Like George Washington, a fellow slave owner, Jefferson was internally conflicted on the issue of slavery. He regarded the practice as antiquated and wrote about how it would harm blacks and whites alike. He saw problems with sudden emancipation, however, and believed a gradual emancipation was both desirable and inevitable. His aversion to public conflict and the controversy his early writings on slavery had produced led him to withdraw from the public debate on slavery in his later years.

It is almost certain that Jefferson had a relationship with the slave Sally Heming. It is suggested by some that they were secretly married at some point. Married or not, they are believed to have had several children. Sally and at least some of the children and other slaves traveled at times with Jefferson to foreign countries, such as France, where they could be free if they chose to run away. None of the slaves did, suggesting that there may have been some truth to Jefferson’s portrayal of himself as a benevolent master who cared for his “family,” as he referred to everyone (slaves included) at Monticello. While several of his children with Sally Hemming were freed as they approached adulthood, many of the remaining slaves were mortgaged (like much of the estate) and therefore not really his to free.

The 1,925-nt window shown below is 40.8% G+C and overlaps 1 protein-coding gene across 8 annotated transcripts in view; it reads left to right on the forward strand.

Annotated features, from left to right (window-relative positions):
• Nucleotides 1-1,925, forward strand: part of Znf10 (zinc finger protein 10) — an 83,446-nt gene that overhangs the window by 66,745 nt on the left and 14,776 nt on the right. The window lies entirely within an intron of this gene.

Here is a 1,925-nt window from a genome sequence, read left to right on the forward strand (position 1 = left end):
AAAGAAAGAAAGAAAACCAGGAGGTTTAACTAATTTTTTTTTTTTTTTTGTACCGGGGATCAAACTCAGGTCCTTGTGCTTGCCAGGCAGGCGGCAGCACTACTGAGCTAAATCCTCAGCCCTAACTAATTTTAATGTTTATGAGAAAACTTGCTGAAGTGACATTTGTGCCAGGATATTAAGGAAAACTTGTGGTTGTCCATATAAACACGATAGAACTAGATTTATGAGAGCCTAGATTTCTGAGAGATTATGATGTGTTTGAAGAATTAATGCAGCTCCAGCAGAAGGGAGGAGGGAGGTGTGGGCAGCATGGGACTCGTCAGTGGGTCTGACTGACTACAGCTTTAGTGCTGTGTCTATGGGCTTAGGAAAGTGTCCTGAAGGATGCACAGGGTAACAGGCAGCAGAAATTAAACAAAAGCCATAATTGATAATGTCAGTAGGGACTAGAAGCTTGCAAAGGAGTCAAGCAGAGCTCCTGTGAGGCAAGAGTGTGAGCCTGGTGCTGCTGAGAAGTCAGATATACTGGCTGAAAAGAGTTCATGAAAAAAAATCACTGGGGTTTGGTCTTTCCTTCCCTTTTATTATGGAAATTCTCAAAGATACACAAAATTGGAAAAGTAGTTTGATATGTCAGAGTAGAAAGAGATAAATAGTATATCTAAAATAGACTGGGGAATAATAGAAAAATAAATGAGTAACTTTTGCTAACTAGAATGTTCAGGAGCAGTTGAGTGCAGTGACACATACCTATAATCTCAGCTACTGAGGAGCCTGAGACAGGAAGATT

Colonial Political Career After Declaration of Independence

In September 1776, Jefferson was elected to the Virginia House of Delegates. While serving there, he worked on establishing a new constitution for the state and reforming its legal code. In 1779 and 1780, Jefferson was twice elected to one-year terms as Governor of Virginia. In 1783, the United States was governed as a confederation, and Jefferson was appointed as a delegate to the Confederation Congress. Though ultimately rejected by Congress, Jefferson wrote a law which would have banned slavery in new territories. Such a ban was imposed in 1787 for the Northwest Territories (present day Ohio, Indiana, Illinois, Michigan, Wisconsin, Minnesota) in the Northwest Ordinance.

In 1784, Jefferson was sent to France on a diplomatic mission in Europe. He returned to the United States in 1789.

Political Career in Constitutional Period

Jefferson accepted an invitation to serve as Secretary of State under President Washington. While Washington was largely above party politics, Jefferson was instrumental in beginning to form the Republican Party. This early political party advocated for local control and limiting centralized power. Decades later, this party would splint into two main factions, the Democratic-Republican Party, and the National Republican Party. While the National Republican Party withered away, the Democratic-Republican Party was the forerunner of today’s Democratic Party. Today’s Republican Party was organized much later, in the 1850s.